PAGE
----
Hawks step in as business tycoons face kidnap scourge

Syndicates target rich people in business, extracting ransoms in tens of millions

29 April 2018 - 00:00 By GRAEME HOSKEN

More than 40 businessmen have been kidnapped in South Africa over the past three years, with sophisticated syndicates demanding ransoms of up to R50-million.
The scourge has got so bad the police and Hawks have set up a special task team, while the Institute for Security Studies has begun a research project into the worrying spike.
The Hawks say they are investigating 24 kidnappings that had occurred over the past 18 months.About three businessmen are reported kidnapped each month, but police and crime experts confirm the unofficial figure is much higher, as many families do not call the police because of threats by the kidnappers.
"If it continues at this intensity, the country could soon become a kidnapping hot spot in Africa. On average, we see three 'prominent' kidnappings a month," said kidnapping expert Martin Ewi, of the ISS's transnational organised crime programme.
In just the past two weeks several incidents have made headlines. They include:
• Polish businesswoman Barbara Wadolowska was kidnapped outside her Sandton hotel on April 10 and held for a €2-million (about R30-million) ransom. A large portion of this was paid and she was released near OR Tambo airport on April 13.• Pakistani Majeed "Manjla" Khan was assassinated on the M1 in Johannesburg in peak-hour traffic on April 18. The shooting is believed to be related to the turf war between two kidnapping syndicates. A crime intelligence source claims Khan headed the financing section of one syndicate.
• Police arrested seven people in raids on three properties in the south of Johannesburg on April 18. At one house, an Eldorado Park man, who had been kidnapped on April 16 and held for ransom, was rescued. Police sources said he had been held in a room with a door welded shut and disguised. The arrests are linked to two other kidnappings.
• Johannesburg diamond dealer Zahir Begg was forced off the N1 near the Grasmere Plaza on Friday last week. He was taken to a house in Lenasia and made to phone his sister, and a demand for what is believed to be R5-million was made. Later that day, Begg managed to shoot one kidnapper dead and escape. No arrests have been made.
Those targeted are usually foreigners working in a business that deals with large sums of cash. Victims often include IT and communication entrepreneurs and barber-shop, general dealer and car sales tycoons.
The son of a Gauteng-based Indian businessman kidnapped last year told the Sunday Times the family's communication with the kidnappers had been terrifying.
"You get an anonymous voice note, you hear his voice, you see a photo of a gun to his head," said the man, whose father had asked that they not be named. "Not knowing if your father is dead or alive is terrifying."He said the family had not gone to the police because "it would have signed my father's death warrant".
He would not confirm if a ransom had been paid, but said: "You do what you need to do to get him released."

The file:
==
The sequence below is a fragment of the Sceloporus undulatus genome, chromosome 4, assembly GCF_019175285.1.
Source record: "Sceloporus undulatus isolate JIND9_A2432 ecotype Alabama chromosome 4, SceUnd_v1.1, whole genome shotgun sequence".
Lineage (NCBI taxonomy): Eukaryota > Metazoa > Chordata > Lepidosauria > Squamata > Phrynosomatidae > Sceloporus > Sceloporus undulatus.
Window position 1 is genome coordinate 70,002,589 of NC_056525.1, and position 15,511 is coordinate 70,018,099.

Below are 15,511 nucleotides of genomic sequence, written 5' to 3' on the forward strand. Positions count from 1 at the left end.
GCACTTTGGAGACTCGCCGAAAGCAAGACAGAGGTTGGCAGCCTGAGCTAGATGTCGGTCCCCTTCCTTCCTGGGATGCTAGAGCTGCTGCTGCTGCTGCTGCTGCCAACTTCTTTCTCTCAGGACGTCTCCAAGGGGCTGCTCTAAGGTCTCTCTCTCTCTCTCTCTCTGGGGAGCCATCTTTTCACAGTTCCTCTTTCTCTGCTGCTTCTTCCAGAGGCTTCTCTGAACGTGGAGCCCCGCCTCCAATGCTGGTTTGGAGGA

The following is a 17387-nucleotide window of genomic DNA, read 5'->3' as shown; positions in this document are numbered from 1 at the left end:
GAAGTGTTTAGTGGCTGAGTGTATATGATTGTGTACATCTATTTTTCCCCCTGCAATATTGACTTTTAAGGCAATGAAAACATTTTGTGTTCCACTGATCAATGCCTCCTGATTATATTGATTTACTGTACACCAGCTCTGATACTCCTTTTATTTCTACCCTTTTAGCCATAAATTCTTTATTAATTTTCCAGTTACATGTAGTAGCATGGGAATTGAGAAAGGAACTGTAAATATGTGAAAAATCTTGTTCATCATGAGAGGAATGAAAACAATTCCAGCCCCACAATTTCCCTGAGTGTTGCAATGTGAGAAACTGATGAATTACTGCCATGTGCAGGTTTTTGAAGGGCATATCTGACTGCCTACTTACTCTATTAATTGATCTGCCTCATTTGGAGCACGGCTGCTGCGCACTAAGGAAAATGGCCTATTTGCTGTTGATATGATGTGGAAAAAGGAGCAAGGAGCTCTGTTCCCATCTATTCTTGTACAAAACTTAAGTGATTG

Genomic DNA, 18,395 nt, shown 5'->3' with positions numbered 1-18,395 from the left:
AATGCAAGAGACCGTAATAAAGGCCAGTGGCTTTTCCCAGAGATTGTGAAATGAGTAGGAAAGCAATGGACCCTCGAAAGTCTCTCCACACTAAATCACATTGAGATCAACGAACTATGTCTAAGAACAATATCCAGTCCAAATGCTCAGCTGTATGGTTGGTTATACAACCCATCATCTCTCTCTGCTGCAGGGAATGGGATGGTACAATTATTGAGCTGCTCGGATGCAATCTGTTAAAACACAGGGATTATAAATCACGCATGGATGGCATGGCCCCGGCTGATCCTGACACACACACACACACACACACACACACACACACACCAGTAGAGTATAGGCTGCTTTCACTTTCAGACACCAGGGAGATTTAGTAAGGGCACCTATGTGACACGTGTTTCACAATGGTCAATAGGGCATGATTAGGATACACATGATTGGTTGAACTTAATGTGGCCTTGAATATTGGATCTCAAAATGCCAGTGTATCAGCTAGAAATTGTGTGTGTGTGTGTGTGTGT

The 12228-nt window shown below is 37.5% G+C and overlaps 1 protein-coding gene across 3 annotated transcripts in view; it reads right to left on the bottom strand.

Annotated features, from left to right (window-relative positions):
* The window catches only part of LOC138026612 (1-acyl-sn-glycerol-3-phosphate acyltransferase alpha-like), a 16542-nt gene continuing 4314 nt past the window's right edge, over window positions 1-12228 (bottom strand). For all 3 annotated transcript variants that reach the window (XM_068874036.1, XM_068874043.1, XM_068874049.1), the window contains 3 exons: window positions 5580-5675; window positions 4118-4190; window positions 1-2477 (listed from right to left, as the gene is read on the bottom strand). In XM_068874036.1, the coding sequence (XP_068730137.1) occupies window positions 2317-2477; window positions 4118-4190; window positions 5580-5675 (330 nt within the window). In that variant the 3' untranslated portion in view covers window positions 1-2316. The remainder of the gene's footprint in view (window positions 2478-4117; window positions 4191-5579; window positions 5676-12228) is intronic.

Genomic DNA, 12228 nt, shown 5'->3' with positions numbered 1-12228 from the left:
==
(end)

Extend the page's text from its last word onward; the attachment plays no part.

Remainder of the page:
Lieutenant-Colonel Andre Neethling of the Gauteng Hawks, who sits on the SAPS national kidnapping task team, said that in the past 18 months they had investigated the kidnapping of 24 businessmen, nine from Gauteng, six each from KwaZulu-Natal and the Western Cape, two in Limpopo and one in the Eastern Cape.
All had been released except for Gauteng businessman Shiraz Gathoo, who was kidnapped on the N12 in a bogus police roadblock in March. Sources said his ransom demand was about R50-million.
Neethling said about 30 suspects had been arrested over the past 18 months.
"From late 2016 is when the kidnapping of extremely wealthy businessmen began, with increases now being seen in the kidnapping of prominent people. Those predominantly being targeted are Bangladeshi, Pakistani and Indian nationals."Neethling said there were several syndicates, with kidnappers usually demanding a ransom of R20-million-plus. "Those behind the kidnapping of wealthy businessmen are highly sophisticated. They operate with an 'international footprint' in terms of how they carry out the kidnapping, use international communication systems, with ransoms paid through unconventional financial systems, which allows the quick movement of money without leaving a paper trail."
He said the syndicates used videos of their victims to intimidate communities and stop them reporting kidnappings. "This leads to severe under-reporting of kidnappings."
He said the task team included detectives, intelligence officers and the Hawks. The detectives investigated individual cases, while the Hawks looked into the syndicates' broader organised crime activities.
A kidnapping and release expert - who cannot be named because of the cases he is working on - said the syndicates, run predominantly from abroad, were well-resourced with access to safe houses, untraceable communications, surveillance expertise and financiers, and could hold people indefinitely. "Their level of sophistication makes them virtually impossible to stop."..

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